WASHINGTON » You’re new to town, and your dreams and plans are big as the Capitol rotunda. You will do all you can to repeal the new health care law. You will tame the budget deficit. You will make your mark, or at least a very large speck, on American life.
But first, you will do TV. At 7:30 a.m., with reporters from your home state, via the phone because the satellite link malfunctioned.
Then, if you are Rep. James Lankford, R-Okla., you race back to your office, where lobbyists have already begun to leave you little missives about how they hope you will vote on a rule change.
Lankford, 42, is one of scores of new Republican lawmakers who joined the 112th Congress last week, a class tasked with annulling the ambitious policy agenda that came to fruition under Democratic rule and powering past the shoals of divided government to put an immediate conservative imprint on Washington.
A former Christian camp director who, before he was elected, had last been to the nation’s capital in high school, Lankford is as much a symbol of his class as a member of it: a first-time politician who plans to send his family back home, sleep on his office couch and, he says, spurn special interests in the name of those who put him here.
"My family’s theory is that the best way not to become Washington is to not live in Washington," he said.
Like most other freshmen, it seems, Lankford is still residing firmly in the pinch-me stage of electoral euphoria. "At this point I am just terribly pleased I can find my way around the Capitol without having to pack a lunch," he said as he made the first of what will no doubt be hundreds of brisk walks from his office to the glorious building where lawmakers do their thing.
This was never supposed to really happen. "In 2008, I had a real sense of calling," said Lankford, who later that year resigned from his job to campaign full time. "We described it as an unsettling. It was almost like God was telling me, ‘Get ready. Get ready."’
After a prayer journey, he said, he decided, in consultation with his wife, Cindy, to run for the seat that opened in the 5th Congressional District in Oklahoma when Rep. Mary Fallin decided to seek the governorship.
That it actually happened still seems to amaze him. "I’ve been drawn out by the people that live among me, who are just like me, in my district," he said. "People ask me what are they like there, and I tell them, the House floor looks and feels like America. I’ve run into car dealers, attorneys, a funeral home owner and a pizza operator. I know it’s right, but I can’t believe it’s me standing here. It’s a bit intimidating. When I put that card in there and I vote, I am representing 750,000 people who sent me here and entrusted me to do the right thing."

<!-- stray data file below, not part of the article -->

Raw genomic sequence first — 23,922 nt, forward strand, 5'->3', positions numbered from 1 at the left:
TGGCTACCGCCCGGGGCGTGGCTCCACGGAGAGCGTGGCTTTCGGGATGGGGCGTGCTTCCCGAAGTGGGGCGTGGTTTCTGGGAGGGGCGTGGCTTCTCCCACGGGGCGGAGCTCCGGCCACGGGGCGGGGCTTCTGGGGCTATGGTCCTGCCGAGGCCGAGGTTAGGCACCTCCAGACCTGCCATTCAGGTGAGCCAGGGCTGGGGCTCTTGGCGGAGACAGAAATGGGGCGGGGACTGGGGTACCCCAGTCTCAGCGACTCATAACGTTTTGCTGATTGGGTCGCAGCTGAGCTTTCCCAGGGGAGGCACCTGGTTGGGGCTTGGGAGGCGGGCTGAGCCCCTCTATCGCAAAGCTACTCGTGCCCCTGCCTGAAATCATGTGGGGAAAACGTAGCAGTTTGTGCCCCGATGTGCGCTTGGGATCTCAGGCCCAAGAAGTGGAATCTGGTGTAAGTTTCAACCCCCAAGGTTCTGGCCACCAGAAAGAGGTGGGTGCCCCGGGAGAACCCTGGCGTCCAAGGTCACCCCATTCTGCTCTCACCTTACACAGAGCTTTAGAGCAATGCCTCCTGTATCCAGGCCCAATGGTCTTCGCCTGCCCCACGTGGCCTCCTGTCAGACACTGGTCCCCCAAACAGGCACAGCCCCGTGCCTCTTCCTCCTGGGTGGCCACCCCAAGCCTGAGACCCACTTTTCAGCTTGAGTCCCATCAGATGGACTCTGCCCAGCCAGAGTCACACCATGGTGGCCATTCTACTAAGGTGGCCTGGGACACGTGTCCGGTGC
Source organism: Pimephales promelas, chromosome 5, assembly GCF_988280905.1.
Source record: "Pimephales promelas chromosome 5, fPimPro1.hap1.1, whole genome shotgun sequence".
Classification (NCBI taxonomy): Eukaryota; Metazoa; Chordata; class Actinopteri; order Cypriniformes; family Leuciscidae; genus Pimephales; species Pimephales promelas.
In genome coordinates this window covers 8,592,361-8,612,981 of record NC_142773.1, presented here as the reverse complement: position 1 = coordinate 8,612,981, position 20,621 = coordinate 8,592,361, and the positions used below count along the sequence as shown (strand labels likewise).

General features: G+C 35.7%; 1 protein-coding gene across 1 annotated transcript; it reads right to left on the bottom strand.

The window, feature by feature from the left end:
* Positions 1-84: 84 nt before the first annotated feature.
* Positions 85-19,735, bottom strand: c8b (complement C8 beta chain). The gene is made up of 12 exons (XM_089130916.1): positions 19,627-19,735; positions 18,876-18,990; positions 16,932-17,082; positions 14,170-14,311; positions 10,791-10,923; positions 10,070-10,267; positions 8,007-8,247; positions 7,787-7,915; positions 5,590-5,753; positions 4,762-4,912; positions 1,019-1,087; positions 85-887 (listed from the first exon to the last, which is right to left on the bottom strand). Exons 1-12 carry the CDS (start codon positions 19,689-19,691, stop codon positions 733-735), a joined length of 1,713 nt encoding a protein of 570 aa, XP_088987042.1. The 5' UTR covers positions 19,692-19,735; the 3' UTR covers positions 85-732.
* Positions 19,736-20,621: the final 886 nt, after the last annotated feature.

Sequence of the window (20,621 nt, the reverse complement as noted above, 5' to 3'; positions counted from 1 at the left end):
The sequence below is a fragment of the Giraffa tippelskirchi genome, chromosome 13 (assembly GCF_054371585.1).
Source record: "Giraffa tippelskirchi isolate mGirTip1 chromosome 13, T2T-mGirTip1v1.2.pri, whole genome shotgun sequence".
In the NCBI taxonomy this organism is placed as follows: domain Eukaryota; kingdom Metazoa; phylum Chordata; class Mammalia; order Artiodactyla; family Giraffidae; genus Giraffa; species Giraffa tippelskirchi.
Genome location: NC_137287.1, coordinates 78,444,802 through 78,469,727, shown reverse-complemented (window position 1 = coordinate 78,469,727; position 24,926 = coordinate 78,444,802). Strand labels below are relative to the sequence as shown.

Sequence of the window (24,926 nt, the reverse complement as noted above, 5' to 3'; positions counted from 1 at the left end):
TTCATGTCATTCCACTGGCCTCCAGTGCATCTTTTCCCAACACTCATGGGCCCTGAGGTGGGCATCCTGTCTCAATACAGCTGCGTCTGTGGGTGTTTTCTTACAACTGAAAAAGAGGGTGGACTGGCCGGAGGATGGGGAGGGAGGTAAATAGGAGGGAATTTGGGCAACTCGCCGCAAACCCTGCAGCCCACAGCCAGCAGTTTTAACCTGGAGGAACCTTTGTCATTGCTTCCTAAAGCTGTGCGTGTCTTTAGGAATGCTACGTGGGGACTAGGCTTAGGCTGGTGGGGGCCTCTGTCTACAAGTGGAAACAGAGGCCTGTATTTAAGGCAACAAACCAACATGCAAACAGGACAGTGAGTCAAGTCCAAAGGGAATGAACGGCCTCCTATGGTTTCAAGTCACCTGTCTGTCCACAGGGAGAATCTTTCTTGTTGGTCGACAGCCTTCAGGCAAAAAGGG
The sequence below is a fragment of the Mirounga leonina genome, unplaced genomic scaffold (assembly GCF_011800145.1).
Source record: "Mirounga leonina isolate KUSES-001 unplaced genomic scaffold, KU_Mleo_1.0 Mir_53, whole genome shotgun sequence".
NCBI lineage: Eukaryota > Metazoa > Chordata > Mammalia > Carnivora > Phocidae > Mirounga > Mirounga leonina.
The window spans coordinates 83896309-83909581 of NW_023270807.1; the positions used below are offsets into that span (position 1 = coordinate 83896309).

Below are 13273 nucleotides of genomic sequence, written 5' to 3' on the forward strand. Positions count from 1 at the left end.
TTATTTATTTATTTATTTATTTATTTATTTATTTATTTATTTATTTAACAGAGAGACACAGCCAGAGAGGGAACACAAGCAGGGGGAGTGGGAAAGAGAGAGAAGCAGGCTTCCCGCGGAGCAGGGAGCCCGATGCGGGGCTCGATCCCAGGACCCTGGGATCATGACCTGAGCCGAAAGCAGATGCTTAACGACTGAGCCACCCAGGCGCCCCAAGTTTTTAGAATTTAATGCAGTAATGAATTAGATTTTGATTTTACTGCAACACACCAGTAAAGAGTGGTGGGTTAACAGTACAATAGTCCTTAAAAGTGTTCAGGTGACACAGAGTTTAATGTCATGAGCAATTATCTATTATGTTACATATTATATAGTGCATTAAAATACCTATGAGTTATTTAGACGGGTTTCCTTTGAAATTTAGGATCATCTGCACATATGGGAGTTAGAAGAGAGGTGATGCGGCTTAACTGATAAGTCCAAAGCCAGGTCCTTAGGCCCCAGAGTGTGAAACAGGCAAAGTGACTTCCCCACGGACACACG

He was mildly star-struck, he said, when he found himself in an elevator with Rep. John D. Dingell, D-Mich., who is the senior member of the House. "He came before me," Lankford said, "and now I am here, and I respect him a great deal."
The underbelly of partisan warfare, overstuffed schedules and the cold reality, that no, you actually cannot read every bill is beginning to dawn on him. "We’re already trying to make decisions because you can’t be at everything at once," he lamented.
The sting of the camera’s glare was made apparent by two Republicans, who embarrassed fellow members with their failure to take the oath before casting votes, on the same day that many members took part in the reading of the Constitution.
Democratic lawmakers, instead of behaving like slaughtered lambs, are behaving more like hornets whose nest was just whacked, eager to foil each and every one of the other side’s plans.
"Those are just subplots," Lankford said. "None of them are big, none of them are dramatic, none of them will change the country. It’s like we’re in a car on a wet street and the wheels are squeaking as we take off. But we’re moving."
Lankford, who brought his wife and two daughters to town for his first week on Capitol Hill, ricocheted between the festive joys of taking the oath, followed by receptions with his neatly combed out, dressed up, slightly dazed family members, and the klaxon tones of the buzzer calling him and his colleagues to vote.
He passed other members of the freshman class: Rep. Bobby Schilling of Illinois, who was trying to keep track of the youngest of his 10 children; Rep. Cory Gardner of Colorado, who could rarely seem to figure out where he was going; and Rep. Allen West of Florida, who began his first day in Washington with a 5 a.m. run around the city’s monuments. Rep. Diane Black of Tennessee raced from her swearing-in ceremony to a meeting, holding a 2-year-old-grandchild in one arm while pushing her mother in a wheelchair with the other.
Some freshmen, whose low-key elections back home kept them off the radar screen last fall, have already adopted the posture of marching briskly to the House floor, an aide or two attached to the right ear. Then there is Rep. Kristi Noem, who arrived from South Dakota with expectations and a media buzz phrase ("The new Sarah Palin!") and was immediately installed as a leader of her class. By Friday she was spotted sliding quietly around the Capitol alone, looking mildly forlorn.
There is already pressure to start raising money for the next battle. Lankford has not made the phone calls yet, but he knows they are coming. Someone in his district, he said, as he was sworn in, was "watching it on the news tonight and thinking, ‘I’m going to run against him two years from now."’